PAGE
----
This question goes to the heart of how we define ourselves.

In short, how do labels help?

In many such relationships, the Student may well have much to offer to the Master, so then the Master is also a Student.

The labels we use can impact how we turn up and how we engage with the other people in relationships.

Why not then just turn up as yourself, embodying not only Master and Student but everything in between?

Questions in the Image:

  • Who is the master and who is the student?
  • Does it matter?
  • How do the titles help?

Want to Read More Around This Topic?

Mastery by Robert Greene (link to Mastery provides a deep dive into the process of attaining mastery and shows how the journey to mastery is one of continual learning. While it does not explicitly focus on the student-master relationship, it implicitly underscores the idea that even masters are perpetual students, always open to learning and evolving.

Nurturing Curiosity – Daily Practice: This is part of the Nurturing Curiosity series of tools, insights and questions designed to help nurture curiosity as part of our daily practice. In point of fact, every interaction we have is an opportunity to question what we are observing and how we and others are seeing the world. Also remember that questions come in many forms throughout our day – a new connection on LinkedIn raises the question of How might I serve this person? Followed immediately by: And what about my existing network? How am I serving them? Where might I do a better job?

About Tom O’Leary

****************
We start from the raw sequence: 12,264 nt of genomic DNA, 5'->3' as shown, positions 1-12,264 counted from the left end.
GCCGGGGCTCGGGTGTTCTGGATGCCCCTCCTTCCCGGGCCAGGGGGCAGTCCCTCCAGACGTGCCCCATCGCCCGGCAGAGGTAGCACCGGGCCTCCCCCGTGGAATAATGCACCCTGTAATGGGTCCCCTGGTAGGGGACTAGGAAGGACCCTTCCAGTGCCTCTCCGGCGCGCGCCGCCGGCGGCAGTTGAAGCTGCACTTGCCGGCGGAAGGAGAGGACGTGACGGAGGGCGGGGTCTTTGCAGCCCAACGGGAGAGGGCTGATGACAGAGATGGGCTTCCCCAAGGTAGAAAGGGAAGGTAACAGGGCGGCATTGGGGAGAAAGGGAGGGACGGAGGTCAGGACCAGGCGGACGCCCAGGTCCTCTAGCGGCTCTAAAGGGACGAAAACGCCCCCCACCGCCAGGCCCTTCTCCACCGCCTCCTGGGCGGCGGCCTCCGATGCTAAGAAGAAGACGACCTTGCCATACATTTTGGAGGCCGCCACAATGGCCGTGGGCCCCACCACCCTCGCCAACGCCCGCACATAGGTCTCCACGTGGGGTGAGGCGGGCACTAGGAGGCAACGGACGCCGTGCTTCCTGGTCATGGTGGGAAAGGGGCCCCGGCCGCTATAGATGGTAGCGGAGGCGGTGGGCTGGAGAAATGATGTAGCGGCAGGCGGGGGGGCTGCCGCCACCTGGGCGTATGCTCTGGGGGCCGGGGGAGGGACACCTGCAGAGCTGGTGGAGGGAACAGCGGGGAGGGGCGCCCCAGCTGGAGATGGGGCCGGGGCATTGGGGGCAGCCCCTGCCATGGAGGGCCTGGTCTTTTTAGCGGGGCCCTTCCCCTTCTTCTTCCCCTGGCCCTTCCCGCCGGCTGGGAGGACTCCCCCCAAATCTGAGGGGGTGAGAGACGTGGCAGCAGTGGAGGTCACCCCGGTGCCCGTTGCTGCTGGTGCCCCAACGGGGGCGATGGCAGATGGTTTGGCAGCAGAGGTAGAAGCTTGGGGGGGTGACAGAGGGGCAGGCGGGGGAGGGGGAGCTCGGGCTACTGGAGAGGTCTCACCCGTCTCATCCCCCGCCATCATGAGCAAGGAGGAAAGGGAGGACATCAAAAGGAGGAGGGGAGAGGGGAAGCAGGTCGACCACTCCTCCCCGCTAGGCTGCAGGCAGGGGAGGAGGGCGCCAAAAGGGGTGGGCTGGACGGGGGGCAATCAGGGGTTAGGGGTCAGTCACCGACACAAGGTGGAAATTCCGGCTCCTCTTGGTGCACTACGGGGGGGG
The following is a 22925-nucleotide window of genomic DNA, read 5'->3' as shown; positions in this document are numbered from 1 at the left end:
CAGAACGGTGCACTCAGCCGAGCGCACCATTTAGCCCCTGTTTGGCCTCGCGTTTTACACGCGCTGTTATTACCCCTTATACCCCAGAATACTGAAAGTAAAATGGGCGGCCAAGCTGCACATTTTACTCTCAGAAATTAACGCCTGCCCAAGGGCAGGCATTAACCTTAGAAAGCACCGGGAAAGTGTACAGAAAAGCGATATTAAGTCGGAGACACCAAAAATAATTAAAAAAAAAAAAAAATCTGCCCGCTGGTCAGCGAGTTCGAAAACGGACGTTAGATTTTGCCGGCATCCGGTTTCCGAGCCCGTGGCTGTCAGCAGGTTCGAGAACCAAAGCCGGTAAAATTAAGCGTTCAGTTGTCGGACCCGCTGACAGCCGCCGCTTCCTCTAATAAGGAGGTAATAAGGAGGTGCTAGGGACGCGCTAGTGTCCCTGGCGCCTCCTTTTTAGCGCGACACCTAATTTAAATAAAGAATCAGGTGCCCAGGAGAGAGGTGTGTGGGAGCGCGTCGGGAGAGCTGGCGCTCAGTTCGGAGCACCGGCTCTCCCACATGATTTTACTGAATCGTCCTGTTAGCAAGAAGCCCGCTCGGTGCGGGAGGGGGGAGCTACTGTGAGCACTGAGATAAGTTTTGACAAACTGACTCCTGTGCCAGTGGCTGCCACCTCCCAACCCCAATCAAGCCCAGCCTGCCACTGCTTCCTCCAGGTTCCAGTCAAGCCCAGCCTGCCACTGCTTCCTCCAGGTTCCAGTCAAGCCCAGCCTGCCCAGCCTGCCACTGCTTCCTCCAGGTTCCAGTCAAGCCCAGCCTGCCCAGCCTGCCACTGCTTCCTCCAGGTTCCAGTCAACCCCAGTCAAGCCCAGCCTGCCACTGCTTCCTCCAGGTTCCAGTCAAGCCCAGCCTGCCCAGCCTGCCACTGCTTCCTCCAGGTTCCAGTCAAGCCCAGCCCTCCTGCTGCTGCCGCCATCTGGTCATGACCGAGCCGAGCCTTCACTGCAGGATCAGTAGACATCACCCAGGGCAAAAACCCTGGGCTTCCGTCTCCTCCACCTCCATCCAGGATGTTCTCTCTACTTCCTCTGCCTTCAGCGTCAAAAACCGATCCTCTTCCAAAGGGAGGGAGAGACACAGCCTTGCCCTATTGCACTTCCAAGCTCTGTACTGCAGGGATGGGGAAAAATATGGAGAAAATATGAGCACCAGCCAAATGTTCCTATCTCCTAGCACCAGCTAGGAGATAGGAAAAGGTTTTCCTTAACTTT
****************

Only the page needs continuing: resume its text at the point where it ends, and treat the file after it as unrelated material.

My mission is to help others think differently – meaning more broadly and deeply – and thereby make better decisions. The key to thinking differently lies in our curiosity.

The more we question, the more possible answers we uncover, and the more we expand what we thought possible. Life has taught me that possibility lies not so much in seeking answers but in learning to ask better questions – the ones that help prioritise what is truly essential.

And yet, in a culture obsessed with efficiency and productivity, the paradox is that much energy and resources are wasted by a bias towards action over contemplation. If you are answering the wrong question, it doesn’t matter how ‘hard’ you work, you are still answering the wrong question.

That is why I am a big advocate of nurturing curiosity and innovative thinking at all ages, particularly amongst leaders because of the impact they have on us all. In my vision, leaders aren’t boxed in by traditional thinking or established playbooks. They are curious, open to fresh ideas and diverse perspectives, fostering a culture of exploration and learning.

What Thoughts Would You Like to Share?

I welcome your thoughts, feedback, or personal experiences related to these questions or any insights they may have sparked.